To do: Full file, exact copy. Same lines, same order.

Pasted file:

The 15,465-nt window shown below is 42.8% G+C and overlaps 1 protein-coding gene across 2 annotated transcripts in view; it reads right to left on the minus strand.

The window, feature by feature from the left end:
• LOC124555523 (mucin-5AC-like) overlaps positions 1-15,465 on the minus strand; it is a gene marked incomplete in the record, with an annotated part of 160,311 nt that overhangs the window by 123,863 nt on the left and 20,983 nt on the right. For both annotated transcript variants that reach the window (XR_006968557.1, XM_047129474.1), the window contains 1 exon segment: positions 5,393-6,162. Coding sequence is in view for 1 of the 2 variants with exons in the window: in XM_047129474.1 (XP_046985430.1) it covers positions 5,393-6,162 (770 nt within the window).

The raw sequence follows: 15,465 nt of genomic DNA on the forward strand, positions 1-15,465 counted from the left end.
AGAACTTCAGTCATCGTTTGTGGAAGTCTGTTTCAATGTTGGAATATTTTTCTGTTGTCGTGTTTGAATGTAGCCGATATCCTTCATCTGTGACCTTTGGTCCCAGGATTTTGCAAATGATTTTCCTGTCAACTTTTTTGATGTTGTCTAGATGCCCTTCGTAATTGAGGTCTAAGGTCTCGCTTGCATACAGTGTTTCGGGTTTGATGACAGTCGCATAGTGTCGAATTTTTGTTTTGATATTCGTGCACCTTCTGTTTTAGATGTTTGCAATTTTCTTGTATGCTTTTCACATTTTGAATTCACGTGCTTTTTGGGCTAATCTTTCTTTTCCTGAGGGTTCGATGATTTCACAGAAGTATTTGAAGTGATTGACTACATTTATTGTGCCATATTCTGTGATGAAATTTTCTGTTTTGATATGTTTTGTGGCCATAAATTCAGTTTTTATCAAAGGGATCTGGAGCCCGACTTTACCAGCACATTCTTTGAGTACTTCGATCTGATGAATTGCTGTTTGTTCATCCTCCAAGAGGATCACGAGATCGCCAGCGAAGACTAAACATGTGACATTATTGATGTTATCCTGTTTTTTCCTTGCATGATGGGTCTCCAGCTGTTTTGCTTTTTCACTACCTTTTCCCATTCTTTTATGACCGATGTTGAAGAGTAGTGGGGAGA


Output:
The 15,465-nt window shown below is 42.8% G+C and overlaps 1 protein-coding gene across 2 annotated transcripts in view; it reads right to left on the minus strand.

The window, feature by feature from the left end:
• LOC124555523 (mucin-5AC-like) overlaps positions 1-15,465 on the minus strand; it is a gene marked incomplete in the record, with an annotated part of 160,311 nt that overhangs the window by 123,863 nt on the left and 20,983 nt on the right. For both annotated transcript variants that reach the window (XR_006968557.1, XM_047129474.1), the window contains 1 exon segment: positions 5,393-6,162. Coding sequence is in view for 1 of the 2 variants with exons in the window: in XM_047129474.1 (XP_046985430.1) it covers positions 5,393-6,162 (770 nt within the window).

The raw sequence follows: 15,465 nt of genomic DNA on the forward strand, positions 1-15,465 counted from the left end.
AGAACTTCAGTCATCGTTTGTGGAAGTCTGTTTCAATGTTGGAATATTTTTCTGTTGTCGTGTTTGAATGTAGCCGATATCCTTCATCTGTGACCTTTGGTCCCAGGATTTTGCAAATGATTTTCCTGTCAACTTTTTTGATGTTGTCTAGATGCCCTTCGTAATTGAGGTCTAAGGTCTCGCTTGCATACAGTGTTTCGGGTTTGATGACAGTCGCATAGTGTCGAATTTTTGTTTTGATATTCGTGCACCTTCTGTTTTAGATGTTTGCAATTTTCTTGTATGCTTTTCACATTTTGAATTCACGTGCTTTTTGGGCTAATCTTTCTTTTCCTGAGGGTTCGATGATTTCACAGAAGTATTTGAAGTGATTGACTACATTTATTGTGCCATATTCTGTGATGAAATTTTCTGTTTTGATATGTTTTGTGGCCATAAATTCAGTTTTTATCAAAGGGATCTGGAGCCCGACTTTACCAGCACATTCTTTGAGTACTTCGATCTGATGAATTGCTGTTTGTTCATCCTCCAAGAGGATCACGAGATCGCCAGCGAAGACTAAACATGTGACATTATTGATGTTATCCTGTTTTTTCCTTGCATGATGGGTCTCCAGCTGTTTTGCTTTTTCACTACCTTTTCCCATTCTTTTATGACCGATGTTGAAGAGTAGTGGGGAGA